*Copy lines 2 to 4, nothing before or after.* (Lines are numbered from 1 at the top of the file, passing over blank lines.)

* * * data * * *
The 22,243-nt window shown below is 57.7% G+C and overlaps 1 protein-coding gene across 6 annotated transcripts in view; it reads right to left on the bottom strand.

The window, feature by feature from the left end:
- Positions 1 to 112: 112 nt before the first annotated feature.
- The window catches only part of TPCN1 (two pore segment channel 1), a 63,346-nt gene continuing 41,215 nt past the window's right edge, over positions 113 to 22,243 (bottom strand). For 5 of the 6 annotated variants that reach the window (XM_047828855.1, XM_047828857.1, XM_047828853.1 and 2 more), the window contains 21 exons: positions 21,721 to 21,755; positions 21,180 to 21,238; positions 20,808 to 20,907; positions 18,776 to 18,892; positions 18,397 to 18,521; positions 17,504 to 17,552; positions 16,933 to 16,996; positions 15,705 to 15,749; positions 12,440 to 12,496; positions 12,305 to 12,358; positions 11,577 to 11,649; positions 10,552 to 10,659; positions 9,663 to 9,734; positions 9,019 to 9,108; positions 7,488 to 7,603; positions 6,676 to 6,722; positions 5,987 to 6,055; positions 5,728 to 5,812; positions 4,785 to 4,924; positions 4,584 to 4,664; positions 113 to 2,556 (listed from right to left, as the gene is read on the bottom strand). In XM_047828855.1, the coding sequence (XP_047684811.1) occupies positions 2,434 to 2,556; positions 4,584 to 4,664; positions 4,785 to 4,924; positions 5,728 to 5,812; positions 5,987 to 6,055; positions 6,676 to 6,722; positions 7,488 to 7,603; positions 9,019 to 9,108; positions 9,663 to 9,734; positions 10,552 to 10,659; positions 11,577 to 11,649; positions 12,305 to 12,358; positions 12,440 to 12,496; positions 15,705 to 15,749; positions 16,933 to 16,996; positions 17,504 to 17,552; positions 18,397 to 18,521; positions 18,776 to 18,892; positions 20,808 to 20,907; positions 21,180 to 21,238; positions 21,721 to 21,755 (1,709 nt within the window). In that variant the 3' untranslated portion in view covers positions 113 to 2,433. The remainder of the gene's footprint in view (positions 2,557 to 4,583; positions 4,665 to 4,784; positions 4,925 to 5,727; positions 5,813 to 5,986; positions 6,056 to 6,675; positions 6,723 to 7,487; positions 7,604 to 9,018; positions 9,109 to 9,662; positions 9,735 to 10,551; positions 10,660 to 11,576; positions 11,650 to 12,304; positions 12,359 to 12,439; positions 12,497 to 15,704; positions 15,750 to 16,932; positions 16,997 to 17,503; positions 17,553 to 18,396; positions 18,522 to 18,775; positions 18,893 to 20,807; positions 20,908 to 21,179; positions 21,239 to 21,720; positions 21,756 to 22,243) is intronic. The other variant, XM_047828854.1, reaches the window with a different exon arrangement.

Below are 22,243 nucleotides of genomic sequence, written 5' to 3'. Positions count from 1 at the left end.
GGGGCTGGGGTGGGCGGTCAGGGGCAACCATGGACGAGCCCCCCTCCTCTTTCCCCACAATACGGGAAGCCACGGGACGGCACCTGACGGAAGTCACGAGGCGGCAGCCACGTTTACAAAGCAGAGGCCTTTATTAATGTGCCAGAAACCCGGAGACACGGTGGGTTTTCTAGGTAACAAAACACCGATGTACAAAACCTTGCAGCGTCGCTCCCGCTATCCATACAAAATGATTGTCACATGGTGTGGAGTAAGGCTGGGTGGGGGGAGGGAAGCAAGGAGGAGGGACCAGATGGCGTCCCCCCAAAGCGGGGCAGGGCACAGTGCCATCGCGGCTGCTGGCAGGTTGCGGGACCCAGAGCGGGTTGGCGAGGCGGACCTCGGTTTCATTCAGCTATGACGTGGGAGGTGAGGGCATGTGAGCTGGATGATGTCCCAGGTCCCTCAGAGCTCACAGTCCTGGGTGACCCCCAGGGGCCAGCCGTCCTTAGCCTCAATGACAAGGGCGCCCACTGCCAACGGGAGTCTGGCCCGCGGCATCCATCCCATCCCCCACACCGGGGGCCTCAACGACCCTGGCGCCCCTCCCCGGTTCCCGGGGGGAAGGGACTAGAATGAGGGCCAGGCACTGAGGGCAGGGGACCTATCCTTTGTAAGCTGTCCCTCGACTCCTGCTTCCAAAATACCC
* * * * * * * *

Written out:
The window, feature by feature from the left end:
- Positions 1 to 112: 112 nt before the first annotated feature.
- The window catches only part of TPCN1 (two pore segment channel 1), a 63,346-nt gene continuing 41,215 nt past the window's right edge, over positions 113 to 22,243 (bottom strand). For 5 of the 6 annotated variants that reach the window (XM_047828855.1, XM_047828857.1, XM_047828853.1 and 2 more), the window contains 21 exons: positions 21,721 to 21,755; positions 21,180 to 21,238; positions 20,808 to 20,907; positions 18,776 to 18,892; positions 18,397 to 18,521; positions 17,504 to 17,552; positions 16,933 to 16,996; positions 15,705 to 15,749; positions 12,440 to 12,496; positions 12,305 to 12,358; positions 11,577 to 11,649; positions 10,552 to 10,659; positions 9,663 to 9,734; positions 9,019 to 9,108; positions 7,488 to 7,603; positions 6,676 to 6,722; positions 5,987 to 6,055; positions 5,728 to 5,812; positions 4,785 to 4,924; positions 4,584 to 4,664; positions 113 to 2,556 (listed from right to left, as the gene is read on the bottom strand). In XM_047828855.1, the coding sequence (XP_047684811.1) occupies positions 2,434 to 2,556; positions 4,584 to 4,664; positions 4,785 to 4,924; positions 5,728 to 5,812; positions 5,987 to 6,055; positions 6,676 to 6,722; positions 7,488 to 7,603; positions 9,019 to 9,108; positions 9,663 to 9,734; positions 10,552 to 10,659; positions 11,577 to 11,649; positions 12,305 to 12,358; positions 12,440 to 12,496; positions 15,705 to 15,749; positions 16,933 to 16,996; positions 17,504 to 17,552; positions 18,397 to 18,521; positions 18,776 to 18,892; positions 20,808 to 20,907; positions 21,180 to 21,238; positions 21,721 to 21,755 (1,709 nt within the window). In that variant the 3' untranslated portion in view covers positions 113 to 2,433. The remainder of the gene's footprint in view (positions 2,557 to 4,583; positions 4,665 to 4,784; positions 4,925 to 5,727; positions 5,813 to 5,986; positions 6,056 to 6,675; positions 6,723 to 7,487; positions 7,604 to 9,018; positions 9,109 to 9,662; positions 9,735 to 10,551; positions 10,660 to 11,576; positions 11,650 to 12,304; positions 12,359 to 12,439; positions 12,497 to 15,704; positions 15,750 to 16,932; positions 16,997 to 17,503; positions 17,553 to 18,396; positions 18,522 to 18,775; positions 18,893 to 20,807; positions 20,908 to 21,179; positions 21,239 to 21,720; positions 21,756 to 22,243) is intronic. The other variant, XM_047828854.1, reaches the window with a different exon arrangement.